Market's Bill of Health: Cyclicals Are Back!
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Sentiment in the markets plunged to levels not seen since the March 2009 lows despite the market heading to new highs. Many pundits were confused by this given the market's action; however, what was taking place was that cyclical sectors and small cap stocks were suffering pullbacks, which were being masked by the market averages heading higher as they were being carried by large cap defensive sectors like health care and consumer staples. Since the April pullback, we have seen a clear rotation out of defensive sectors and into cyclicals. This is a key development that may drive the market higher since cyclicals make up 70% of the S&P 500's market cap while defensive sectors make up only the remaining 30%.
S&P 500 Member Trend Strength
As shown below, the outlook for the S&P 500 is clearly bullish as more than 60% of the 500 member-index have bullish short, intermediate, and long term trends. What is perhaps most important for the S&P 500 is that its long term health is incredibly strong given nearly 90% of its members have rising long-term moving averages.
* Note: Numbers reflect the percentage of members with rising moving averages, 200d MA is used for long term outlook, 50d MA is used for intermediate outlook, and 20d MA is used for short term outlook.
Breaking out the 500 stocks within the S&P 500 into their respective sectors and viewing their long (200d SMA) and intermediate trends (50d SMA) shows the cyclical sectors are surfacing as short-term leaders as they possess the strongest short-term breadth (% of members above their 20 day moving average). The most important section of the table below is the 200d SMA column, which sheds light on the market's long-term health. As seen in the far right columns, you have 89% of the S&P 500 members with rising 200d SMAs and 92.2% of its members above their 200d SMA with all ten sectors in bullish territory and more than 60% of their members having rising 200d SMAs. The two sectors showing the healthiest overall trend are the financial and consumer discretionary sectors as they have the best long-term and intermediate-term trends.
The defensive sectors were market leaders until recently as there is now a rotation away from defensive into offensive, or cyclical, sectors. Perhaps this is most evident when looking at the utility sector which has only 6.5% of its members above their 20d SMA while the industrials have 98.3%.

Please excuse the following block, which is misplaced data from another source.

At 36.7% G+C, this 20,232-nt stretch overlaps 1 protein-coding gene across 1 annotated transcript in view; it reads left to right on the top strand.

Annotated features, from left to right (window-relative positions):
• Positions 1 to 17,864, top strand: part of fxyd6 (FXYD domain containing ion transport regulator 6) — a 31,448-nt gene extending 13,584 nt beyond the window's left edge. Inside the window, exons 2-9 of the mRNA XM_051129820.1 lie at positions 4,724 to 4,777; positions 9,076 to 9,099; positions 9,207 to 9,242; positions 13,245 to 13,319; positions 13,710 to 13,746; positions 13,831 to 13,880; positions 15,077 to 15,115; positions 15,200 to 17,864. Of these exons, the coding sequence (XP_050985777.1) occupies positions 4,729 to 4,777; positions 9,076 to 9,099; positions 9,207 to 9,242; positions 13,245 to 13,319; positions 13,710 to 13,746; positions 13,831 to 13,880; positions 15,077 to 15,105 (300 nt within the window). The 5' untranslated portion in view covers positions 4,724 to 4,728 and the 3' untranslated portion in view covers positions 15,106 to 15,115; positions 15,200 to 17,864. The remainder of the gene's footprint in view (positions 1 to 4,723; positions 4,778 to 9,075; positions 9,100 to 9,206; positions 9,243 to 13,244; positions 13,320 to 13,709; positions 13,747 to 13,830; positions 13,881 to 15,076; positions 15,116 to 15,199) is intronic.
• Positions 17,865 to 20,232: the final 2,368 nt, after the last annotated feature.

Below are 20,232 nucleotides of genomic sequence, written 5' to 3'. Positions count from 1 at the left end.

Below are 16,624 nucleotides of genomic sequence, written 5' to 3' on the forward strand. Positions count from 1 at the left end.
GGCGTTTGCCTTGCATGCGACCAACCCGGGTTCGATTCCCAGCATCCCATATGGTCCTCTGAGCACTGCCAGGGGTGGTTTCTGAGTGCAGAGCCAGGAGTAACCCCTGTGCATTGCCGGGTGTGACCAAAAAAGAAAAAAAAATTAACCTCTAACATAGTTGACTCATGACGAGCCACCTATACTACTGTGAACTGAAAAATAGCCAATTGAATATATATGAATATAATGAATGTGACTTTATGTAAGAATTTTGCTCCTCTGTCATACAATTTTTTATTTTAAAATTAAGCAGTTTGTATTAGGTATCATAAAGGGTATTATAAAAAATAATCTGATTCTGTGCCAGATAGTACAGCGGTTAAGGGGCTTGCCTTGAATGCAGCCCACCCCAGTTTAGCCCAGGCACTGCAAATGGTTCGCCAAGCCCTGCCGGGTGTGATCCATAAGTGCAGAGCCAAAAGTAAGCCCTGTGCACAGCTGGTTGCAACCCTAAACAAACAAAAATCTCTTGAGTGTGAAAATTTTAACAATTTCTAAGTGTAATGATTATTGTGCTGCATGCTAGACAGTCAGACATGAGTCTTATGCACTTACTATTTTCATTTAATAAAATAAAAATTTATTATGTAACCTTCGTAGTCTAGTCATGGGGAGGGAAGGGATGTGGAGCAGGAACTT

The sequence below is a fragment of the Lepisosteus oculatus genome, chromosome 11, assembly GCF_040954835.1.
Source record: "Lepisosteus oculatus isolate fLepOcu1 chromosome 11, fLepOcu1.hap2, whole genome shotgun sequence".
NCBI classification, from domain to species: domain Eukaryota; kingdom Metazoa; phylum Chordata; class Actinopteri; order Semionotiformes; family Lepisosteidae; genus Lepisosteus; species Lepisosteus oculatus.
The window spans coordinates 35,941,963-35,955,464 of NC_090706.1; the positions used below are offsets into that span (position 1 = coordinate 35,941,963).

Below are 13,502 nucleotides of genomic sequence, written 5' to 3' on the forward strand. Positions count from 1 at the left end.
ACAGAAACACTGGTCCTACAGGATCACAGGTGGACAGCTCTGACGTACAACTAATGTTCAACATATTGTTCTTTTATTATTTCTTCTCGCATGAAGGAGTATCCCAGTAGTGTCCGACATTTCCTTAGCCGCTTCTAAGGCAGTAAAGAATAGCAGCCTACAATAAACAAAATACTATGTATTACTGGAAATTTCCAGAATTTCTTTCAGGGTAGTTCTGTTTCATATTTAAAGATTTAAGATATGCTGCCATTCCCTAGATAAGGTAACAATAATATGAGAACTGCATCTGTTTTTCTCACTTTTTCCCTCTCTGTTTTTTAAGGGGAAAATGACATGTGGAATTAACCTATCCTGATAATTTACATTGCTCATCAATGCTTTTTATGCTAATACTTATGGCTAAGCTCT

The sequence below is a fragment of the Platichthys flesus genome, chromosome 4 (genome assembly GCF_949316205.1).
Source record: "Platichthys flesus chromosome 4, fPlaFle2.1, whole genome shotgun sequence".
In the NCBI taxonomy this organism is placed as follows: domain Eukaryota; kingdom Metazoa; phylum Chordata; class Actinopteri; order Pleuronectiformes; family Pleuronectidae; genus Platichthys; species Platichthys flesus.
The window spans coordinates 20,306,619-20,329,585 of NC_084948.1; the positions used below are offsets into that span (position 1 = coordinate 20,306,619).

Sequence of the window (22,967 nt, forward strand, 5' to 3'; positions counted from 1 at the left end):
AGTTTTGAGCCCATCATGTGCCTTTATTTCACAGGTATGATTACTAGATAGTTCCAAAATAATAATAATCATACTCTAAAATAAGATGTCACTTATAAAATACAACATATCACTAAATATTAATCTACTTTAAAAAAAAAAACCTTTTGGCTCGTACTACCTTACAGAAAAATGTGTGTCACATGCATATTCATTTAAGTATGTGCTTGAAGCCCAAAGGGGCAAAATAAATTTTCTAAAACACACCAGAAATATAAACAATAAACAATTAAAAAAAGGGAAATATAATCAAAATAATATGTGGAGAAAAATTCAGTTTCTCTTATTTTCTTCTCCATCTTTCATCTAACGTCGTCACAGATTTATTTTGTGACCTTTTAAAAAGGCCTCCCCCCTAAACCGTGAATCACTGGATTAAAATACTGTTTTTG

The Moving Average Convergence/Divergence (MACD) technical indicator is used to gauge the S&P 500's momentum, on a daily, weekly, and monthly basis for short, intermediate, and long-term trends. As seen in the table below, the momentum for the S&P 500 is bullish when looking at any time interval as the S&P 500 is on buy signals for each.
Digging into the details for the 500 stocks within the S&P 500 we can see that the daily momentum for the market continues to improve as the percent of stocks within the S&P 500 with daily MACD BUY signals was at 29% a few weeks ago and has since jumped to 75%.
The intermediate momentum of the market has also improved from a 55% reading on April 19th to 68% currently.
Perhaps most significant is that the S&P 500's long-term momentum has improved to a one year high as 85% of stocks within the S&P 500 have monthly MACD buy signals.
Further evidence of the rotation out of defensive sectors and into cyclical sectors can be seen when viewing the weekly and daily % MACD buy signals for all ten S&P 500 sectors. Many of the cyclical sectors had the worse readings for weekly MACD buy signals while the defensives had the best. However, recent changes in market momentum shows the cyclical sectors having the greatest improvement at the expense of the defensive sectors.
52-Week Highs and Lows Data
Confirming the data in the trend and momentum sections above, looking at new 52-week highs/lows data from a month ago to the present shows a clear rotation away from defensive sectors and into cyclical sectors. Below is the 52-week lows/highs snapshot from April 10th where nearly 29% of the S&P 500 members had reached a 52-week high over the prior trading week, and the utility, health care, and consumer staples were the clear leaders while the cyclical sectors had far fewer members hitting new highs.
The current makeup of new highs/lows is a polar opposite to a month ago. Currently 39% of the S&P 500 members hit a 52-week high this week with the cyclical sectors leading the charge where over 60% of the financial sector hit a 52-week high this week. In contrast, the defensive sectors all made fewer 52-week highs than the S&P 500 as a whole.
Back on April 10th the S&P 500 was at a 52-week high and 29% of the members in the index had reached a 52-week high over the prior five days. The S&P 500 is at/near a new 52-week high but this time around nearly 40% of the market is hitting a 52-week high, indicating a market whose health has improved, not worsened over the last month.
The market is perhaps in the best shape it has been in over a year when looking at its trend and momentum. As highlighted above, we have a major green light for the market as the S&P 500's short to long-term trends are all bullish as are its short to long-term momentum. Perhaps the biggest development in recent weeks is the clear rotation away from defensive sectors and into cyclical sectors. This development is likely to propel the market even higher given 70% of the S&P 500 is made up of cyclical sectors. There is no erosion in either the market's trend or momentum, and until we see erosion in the markets breadth and momentum the path of least resistance is clearly higher.
Originally posted at Financial Sense
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